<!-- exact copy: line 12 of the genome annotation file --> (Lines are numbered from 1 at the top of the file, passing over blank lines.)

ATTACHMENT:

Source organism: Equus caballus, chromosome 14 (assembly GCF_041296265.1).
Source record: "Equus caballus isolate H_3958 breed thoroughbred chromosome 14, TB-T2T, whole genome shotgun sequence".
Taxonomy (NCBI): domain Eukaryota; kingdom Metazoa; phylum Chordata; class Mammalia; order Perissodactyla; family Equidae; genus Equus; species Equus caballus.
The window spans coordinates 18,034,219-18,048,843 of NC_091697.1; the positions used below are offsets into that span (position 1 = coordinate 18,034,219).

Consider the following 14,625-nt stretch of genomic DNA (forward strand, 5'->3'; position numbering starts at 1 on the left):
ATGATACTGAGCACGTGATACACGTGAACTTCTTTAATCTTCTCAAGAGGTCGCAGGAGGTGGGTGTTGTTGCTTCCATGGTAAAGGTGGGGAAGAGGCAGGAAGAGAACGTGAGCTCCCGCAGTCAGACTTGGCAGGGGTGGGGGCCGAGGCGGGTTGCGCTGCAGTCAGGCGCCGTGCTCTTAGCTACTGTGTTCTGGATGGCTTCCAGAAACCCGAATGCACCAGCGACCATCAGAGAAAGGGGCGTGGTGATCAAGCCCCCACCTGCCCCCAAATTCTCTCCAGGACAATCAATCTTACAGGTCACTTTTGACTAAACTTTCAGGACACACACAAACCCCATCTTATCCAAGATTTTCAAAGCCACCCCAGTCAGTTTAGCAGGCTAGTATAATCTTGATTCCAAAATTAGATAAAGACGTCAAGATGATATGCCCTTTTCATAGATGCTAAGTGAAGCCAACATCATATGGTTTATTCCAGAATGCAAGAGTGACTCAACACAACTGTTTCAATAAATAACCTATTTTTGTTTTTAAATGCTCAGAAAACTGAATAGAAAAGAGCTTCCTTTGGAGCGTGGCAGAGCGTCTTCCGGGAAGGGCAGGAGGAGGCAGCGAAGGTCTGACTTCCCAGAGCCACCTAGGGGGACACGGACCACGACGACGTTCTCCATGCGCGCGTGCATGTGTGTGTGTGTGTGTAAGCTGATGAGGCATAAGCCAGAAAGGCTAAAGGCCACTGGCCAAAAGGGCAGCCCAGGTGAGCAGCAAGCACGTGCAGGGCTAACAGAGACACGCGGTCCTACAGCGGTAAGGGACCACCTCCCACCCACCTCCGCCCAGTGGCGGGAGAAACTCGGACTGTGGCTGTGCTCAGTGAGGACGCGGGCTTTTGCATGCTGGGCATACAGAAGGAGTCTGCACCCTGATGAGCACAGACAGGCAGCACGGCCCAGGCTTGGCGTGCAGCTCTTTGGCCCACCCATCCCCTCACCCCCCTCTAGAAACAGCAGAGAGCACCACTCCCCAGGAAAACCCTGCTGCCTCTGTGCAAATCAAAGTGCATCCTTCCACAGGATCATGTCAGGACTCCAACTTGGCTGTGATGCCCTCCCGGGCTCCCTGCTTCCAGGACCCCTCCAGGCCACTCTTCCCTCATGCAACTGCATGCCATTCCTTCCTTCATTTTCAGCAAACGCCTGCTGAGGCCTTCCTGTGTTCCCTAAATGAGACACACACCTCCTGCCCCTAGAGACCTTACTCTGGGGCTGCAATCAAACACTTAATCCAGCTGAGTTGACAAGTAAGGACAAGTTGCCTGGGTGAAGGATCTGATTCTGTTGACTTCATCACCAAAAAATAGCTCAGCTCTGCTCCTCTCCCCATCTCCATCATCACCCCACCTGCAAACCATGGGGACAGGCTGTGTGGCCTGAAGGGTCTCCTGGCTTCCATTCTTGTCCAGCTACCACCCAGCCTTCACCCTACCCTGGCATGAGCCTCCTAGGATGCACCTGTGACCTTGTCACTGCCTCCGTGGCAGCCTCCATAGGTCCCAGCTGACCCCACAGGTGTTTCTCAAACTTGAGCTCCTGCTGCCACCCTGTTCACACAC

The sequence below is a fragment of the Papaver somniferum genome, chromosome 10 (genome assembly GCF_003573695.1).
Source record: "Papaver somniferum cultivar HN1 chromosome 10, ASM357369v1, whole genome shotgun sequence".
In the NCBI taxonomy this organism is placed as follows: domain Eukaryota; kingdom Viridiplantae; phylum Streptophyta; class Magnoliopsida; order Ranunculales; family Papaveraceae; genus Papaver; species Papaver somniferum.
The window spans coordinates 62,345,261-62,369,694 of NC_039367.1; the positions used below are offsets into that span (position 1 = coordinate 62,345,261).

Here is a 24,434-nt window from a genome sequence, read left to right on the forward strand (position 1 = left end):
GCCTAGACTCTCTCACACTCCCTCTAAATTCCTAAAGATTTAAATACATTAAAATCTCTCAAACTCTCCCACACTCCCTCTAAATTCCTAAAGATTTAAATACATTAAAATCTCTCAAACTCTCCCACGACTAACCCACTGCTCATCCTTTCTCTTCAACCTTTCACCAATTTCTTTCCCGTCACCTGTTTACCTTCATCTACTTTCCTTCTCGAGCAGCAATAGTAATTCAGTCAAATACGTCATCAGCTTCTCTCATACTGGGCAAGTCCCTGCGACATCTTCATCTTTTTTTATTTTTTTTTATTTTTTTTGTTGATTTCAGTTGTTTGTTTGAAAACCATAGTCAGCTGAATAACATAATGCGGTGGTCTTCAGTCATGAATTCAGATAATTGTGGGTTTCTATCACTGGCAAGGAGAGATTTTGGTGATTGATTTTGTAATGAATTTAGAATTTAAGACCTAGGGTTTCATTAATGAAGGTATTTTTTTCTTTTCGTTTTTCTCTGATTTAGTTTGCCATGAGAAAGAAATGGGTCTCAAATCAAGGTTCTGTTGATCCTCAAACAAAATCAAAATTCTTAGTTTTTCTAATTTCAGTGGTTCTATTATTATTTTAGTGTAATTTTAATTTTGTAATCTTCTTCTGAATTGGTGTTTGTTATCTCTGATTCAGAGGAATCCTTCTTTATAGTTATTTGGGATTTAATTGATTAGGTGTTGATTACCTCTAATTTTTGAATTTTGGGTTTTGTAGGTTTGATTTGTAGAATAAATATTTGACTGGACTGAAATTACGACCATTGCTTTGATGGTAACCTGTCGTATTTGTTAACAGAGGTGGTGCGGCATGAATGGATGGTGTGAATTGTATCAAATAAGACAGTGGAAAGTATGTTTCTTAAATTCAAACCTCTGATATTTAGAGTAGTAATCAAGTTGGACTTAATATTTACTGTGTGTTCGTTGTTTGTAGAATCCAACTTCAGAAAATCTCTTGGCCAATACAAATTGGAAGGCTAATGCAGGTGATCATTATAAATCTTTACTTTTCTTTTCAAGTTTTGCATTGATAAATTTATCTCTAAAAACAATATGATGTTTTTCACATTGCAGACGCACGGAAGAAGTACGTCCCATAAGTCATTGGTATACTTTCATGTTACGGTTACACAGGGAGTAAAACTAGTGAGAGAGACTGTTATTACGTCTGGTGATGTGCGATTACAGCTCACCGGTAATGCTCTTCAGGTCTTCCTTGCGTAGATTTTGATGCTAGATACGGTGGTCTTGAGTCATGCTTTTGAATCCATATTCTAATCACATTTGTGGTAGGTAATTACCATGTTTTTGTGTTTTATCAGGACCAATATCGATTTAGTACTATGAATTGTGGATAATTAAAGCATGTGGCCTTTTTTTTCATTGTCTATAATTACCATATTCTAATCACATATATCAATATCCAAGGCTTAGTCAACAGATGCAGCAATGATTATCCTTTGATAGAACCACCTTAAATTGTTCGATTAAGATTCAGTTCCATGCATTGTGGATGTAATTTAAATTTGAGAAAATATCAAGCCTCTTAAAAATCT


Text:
GCCTAGACTCTCTCACACTCCCTCTAAATTCCTAAAGATTTAAATACATTAAAATCTCTCAAACTCTCCCACACTCCCTCTAAATTCCTAAAGATTTAAATACATTAAAATCTCTCAAACTCTCCCACGACTAACCCACTGCTCATCCTTTCTCTTCAACCTTTCACCAATTTCTTTCCCGTCACCTGTTTACCTTCATCTACTTTCCTTCTCGAGCAGCAATAGTAATTCAGTCAAATACGTCATCAGCTTCTCTCATACTGGGCAAGTCCCTGCGACATCTTCATCTTTTTTTATTTTTTTTTATTTTTTTTGTTGATTTCAGTTGTTTGTTTGAAAACCATAGTCAGCTGAATAACATAATGCGGTGGTCTTCAGTCATGAATTCAGATAATTGTGGGTTTCTATCACTGGCAAGGAGAGATTTTGGTGATTGATTTTGTAATGAATTTAGAATTTAAGACCTAGGGTTTCATTAATGAAGGTATTTTTTTCTTTTCGTTTTTCTCTGATTTAGTTTGCCATGAGAAAGAAATGGGTCTCAAATCAAGGTTCTGTTGATCCTCAAACAAAATCAAAATTCTTAGTTTTTCTAATTTCAGTGGTTCTATTATTATTTTAGTGTAATTTTAATTTTGTAATCTTCTTCTGAATTGGTGTTTGTTATCTCTGATTCAGAGGAATCCTTCTTTATAGTTATTTGGGATTTAATTGATTAGGTGTTGATTACCTCTAATTTTTGAATTTTGGGTTTTGTAGGTTTGATTTGTAGAATAAATATTTGACTGGACTGAAATTACGACCATTGCTTTGATGGTAACCTGTCGTATTTGTTAACAGAGGTGGTGCGGCATGAATGGATGGTGTGAATTGTATCAAATAAGACAGTGGAAAGTATGTTTCTTAAATTCAAACCTCTGATATTTAGAGTAGTAATCAAGTTGGACTTAATATTTACTGTGTGTTCGTTGTTTGTAGAATCCAACTTCAGAAAATCTCTTGGCCAATACAAATTGGAAGGCTAATGCAGGTGATCATTATAAATCTTTACTTTTCTTTTCAAGTTTTGCATTGATAAATTTATCTCTAAAAACAATATGATGTTTTTCACATTGCAGACGCACGGAAGAAGTACGTCCCATAAGTCATTGGTATACTTTCATGTTACGGTTACACAGGGAGTAAAACTAGTGAGAGAGACTGTTATTACGTCTGGTGATGTGCGATTACAGCTCACCGGTAATGCTCTTCAGGTCTTCCTTGCGTAGATTTTGATGCTAGATACGGTGGTCTTGAGTCATGCTTTTGAATCCATATTCTAATCACATTTGTGGTAGGTAATTACCATGTTTTTGTGTTTTATCAGGACCAATATCGATTTAGTACTATGAATTGTGGATAATTAAAGCATGTGGCCTTTTTTTTCATTGTCTATAATTACCATATTCTAATCACATATATCAATATCCAAGGCTTAGTCAACAGATGCAGCAATGATTATCCTTTGATAGAACCACCTTAAATTGTTCGATTAAGATTCAGTTCCATGCATTGTGGATGTAATTTAAATTTGAGAAAATATCAAGCCTCTTAAAAATCT